Four Off Beat Parisian Museums

Activities for kids

For art lovers, few places hold as much allure as Paris, France. Of course, the Louvre holds enough to fascinate and captivate for weeks, but there are other venues as well, some almost totally ignored by the tourists that descend upon the historic city every year. These unknown galleries are often deliberately off the beaten path, both literally and metaphorically. Here are four of the more interesting unknown art venues of Paris.

  1. Musee Carnavalet: The First Municipal Museum in Paris holds an undoubtedly eccentric collection of average, everyday items. Viewed in its parts, the contents of this Parisian museum are merely an odd mix of street signs and cast off items that once belonged to famous Parisians. Together, though, this conglomeration represents the entire history of the famed city. Located within easy distance of the luxury apartments and hotels of The Marais, the trip to experience this gallery will be worth the trip.
  2. Musee Nissim de Camondo: All those who love 18th-century Parisian furniture and the trinkets of the incredibly wealthy should stop at this house-turned-museum. With all the appearances of one of the luxury apartments from centuries ago, this display consists of the private collection of a wealthy banker, who established it in the home for display to the public.
  3. Maison la Roche: Fans of the work of French-Swiss designer Le Corbusier likely already have a visit to this location scheduled on their vacation. It holds much to interest those that do not already know a great deal about architecture. The starkly modern lines and furnishings in this home designed by Le Corbusier make it a change of pace from many tourists populated Parisian sites, and thus worth a stop.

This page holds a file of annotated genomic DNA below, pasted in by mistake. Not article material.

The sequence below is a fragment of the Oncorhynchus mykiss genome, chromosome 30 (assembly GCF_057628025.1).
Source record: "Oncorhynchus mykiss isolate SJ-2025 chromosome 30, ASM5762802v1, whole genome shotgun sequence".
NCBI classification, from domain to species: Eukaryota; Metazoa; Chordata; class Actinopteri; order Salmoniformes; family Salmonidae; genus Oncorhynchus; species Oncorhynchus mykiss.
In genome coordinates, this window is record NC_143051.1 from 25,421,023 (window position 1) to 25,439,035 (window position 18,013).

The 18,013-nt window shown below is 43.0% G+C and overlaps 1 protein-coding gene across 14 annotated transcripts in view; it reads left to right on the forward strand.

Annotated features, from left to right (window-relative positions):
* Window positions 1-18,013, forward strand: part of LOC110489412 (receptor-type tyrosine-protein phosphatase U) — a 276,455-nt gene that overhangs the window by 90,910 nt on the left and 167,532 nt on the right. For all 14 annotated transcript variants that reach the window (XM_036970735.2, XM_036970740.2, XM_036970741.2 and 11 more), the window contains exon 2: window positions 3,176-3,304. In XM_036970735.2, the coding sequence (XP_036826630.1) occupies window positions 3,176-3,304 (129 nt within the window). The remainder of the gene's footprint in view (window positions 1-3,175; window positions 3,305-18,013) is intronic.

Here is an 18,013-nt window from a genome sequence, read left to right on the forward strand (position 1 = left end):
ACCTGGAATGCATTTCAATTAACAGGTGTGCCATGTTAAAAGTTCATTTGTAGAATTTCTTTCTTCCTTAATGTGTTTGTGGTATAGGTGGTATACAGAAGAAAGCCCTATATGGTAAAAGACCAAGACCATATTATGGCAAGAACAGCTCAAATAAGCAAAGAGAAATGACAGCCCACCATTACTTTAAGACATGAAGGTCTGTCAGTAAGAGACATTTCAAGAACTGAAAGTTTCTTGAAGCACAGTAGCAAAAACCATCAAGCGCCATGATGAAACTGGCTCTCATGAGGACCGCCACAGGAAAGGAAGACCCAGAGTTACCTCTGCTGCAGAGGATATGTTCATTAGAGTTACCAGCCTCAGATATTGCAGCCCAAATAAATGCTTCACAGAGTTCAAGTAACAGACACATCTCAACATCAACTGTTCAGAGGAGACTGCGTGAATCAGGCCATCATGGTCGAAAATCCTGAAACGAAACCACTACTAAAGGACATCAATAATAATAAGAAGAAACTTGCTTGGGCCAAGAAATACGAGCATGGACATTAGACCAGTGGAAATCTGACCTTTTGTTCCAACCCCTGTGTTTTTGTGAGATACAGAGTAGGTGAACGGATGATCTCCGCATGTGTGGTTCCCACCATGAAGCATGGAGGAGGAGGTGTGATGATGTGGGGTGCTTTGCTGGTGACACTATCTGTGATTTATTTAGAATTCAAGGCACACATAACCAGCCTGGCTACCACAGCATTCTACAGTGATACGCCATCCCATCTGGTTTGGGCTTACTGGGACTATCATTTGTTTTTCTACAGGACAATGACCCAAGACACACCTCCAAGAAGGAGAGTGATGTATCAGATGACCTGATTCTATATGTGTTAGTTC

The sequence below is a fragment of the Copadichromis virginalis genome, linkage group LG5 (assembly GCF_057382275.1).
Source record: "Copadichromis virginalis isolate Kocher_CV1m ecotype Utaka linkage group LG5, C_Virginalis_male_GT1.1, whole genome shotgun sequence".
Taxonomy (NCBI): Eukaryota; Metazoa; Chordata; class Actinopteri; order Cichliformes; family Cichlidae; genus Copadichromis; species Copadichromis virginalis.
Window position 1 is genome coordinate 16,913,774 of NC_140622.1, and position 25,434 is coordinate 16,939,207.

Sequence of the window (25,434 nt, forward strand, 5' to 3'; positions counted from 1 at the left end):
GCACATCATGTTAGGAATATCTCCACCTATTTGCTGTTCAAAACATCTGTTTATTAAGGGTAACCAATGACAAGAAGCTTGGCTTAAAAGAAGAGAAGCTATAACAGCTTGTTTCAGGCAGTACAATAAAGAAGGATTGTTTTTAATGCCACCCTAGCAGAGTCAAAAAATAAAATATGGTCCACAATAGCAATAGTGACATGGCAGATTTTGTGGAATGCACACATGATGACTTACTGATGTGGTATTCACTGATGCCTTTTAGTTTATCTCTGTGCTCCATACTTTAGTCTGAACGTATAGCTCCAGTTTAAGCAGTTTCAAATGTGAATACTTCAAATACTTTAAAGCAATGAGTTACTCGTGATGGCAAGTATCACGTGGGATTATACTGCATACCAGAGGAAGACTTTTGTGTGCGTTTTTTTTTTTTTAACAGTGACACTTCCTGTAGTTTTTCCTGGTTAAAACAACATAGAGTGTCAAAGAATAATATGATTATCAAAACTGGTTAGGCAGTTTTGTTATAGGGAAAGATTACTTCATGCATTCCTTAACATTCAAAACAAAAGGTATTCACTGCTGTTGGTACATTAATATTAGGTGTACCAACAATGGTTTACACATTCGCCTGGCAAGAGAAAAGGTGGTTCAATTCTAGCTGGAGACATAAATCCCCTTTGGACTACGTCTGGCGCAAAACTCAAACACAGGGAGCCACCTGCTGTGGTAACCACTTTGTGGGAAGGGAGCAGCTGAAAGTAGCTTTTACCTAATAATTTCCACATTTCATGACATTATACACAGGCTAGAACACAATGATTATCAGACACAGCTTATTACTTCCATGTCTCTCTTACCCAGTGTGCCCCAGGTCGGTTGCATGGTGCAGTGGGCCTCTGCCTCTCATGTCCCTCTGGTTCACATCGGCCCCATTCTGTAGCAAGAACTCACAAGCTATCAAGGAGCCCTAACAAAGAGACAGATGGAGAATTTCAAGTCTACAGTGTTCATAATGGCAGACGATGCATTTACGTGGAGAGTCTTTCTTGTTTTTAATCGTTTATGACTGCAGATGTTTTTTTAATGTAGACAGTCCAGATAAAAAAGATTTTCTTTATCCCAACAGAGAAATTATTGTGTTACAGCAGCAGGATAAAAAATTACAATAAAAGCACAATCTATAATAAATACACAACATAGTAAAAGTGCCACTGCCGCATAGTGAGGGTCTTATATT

4. Musee de Cluny: Also known as the National Museum of the Middle Ages, this comparatively unknown site inhabits a large space, a townhouse that looks almost like a small castle. The size alone would make its anonymity slightly surprising, but that fades upon viewing the odd, macabre collection. Within the walls of this gallery are the long dead, stuffed animal versions of the animals represented in the Lady and the Unicorn Tapestries.

The building and streets of Paris hold an offering suitable for any taste. For those that seek something a little different than the normal tourist attractions and art venues, these four will serve quite well when you next visit Paris.

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